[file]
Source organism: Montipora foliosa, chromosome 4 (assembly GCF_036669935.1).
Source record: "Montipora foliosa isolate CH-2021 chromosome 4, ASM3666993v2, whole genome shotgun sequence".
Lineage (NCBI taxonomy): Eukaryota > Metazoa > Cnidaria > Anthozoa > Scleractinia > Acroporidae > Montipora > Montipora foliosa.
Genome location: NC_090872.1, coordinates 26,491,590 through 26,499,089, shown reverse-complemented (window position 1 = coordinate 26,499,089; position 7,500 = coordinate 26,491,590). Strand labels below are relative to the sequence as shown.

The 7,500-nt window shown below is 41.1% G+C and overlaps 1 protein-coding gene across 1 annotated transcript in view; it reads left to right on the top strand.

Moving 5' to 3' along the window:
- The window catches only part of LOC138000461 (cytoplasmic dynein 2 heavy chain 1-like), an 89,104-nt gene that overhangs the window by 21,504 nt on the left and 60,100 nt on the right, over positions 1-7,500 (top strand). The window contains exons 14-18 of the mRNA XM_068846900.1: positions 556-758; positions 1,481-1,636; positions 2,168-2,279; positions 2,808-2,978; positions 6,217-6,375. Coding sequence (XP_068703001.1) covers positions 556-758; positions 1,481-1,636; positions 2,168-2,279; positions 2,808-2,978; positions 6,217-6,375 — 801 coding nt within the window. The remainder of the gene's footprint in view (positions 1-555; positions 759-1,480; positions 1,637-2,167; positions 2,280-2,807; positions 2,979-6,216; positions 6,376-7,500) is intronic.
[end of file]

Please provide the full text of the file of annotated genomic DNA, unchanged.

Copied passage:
Source organism: Montipora foliosa, chromosome 4 (assembly GCF_036669935.1).
Source record: "Montipora foliosa isolate CH-2021 chromosome 4, ASM3666993v2, whole genome shotgun sequence".
Lineage (NCBI taxonomy): Eukaryota > Metazoa > Cnidaria > Anthozoa > Scleractinia > Acroporidae > Montipora > Montipora foliosa.
Genome location: NC_090872.1, coordinates 26,491,590 through 26,499,089, shown reverse-complemented (window position 1 = coordinate 26,499,089; position 7,500 = coordinate 26,491,590). Strand labels below are relative to the sequence as shown.

The 7,500-nt window shown below is 41.1% G+C and overlaps 1 protein-coding gene across 1 annotated transcript in view; it reads left to right on the top strand.

Moving 5' to 3' along the window:
- The window catches only part of LOC138000461 (cytoplasmic dynein 2 heavy chain 1-like), an 89,104-nt gene that overhangs the window by 21,504 nt on the left and 60,100 nt on the right, over positions 1-7,500 (top strand). The window contains exons 14-18 of the mRNA XM_068846900.1: positions 556-758; positions 1,481-1,636; positions 2,168-2,279; positions 2,808-2,978; positions 6,217-6,375. Coding sequence (XP_068703001.1) covers positions 556-758; positions 1,481-1,636; positions 2,168-2,279; positions 2,808-2,978; positions 6,217-6,375 — 801 coding nt within the window. The remainder of the gene's footprint in view (positions 1-555; positions 759-1,480; positions 1,637-2,167; positions 2,280-2,807; positions 2,979-6,216; positions 6,376-7,500) is intronic.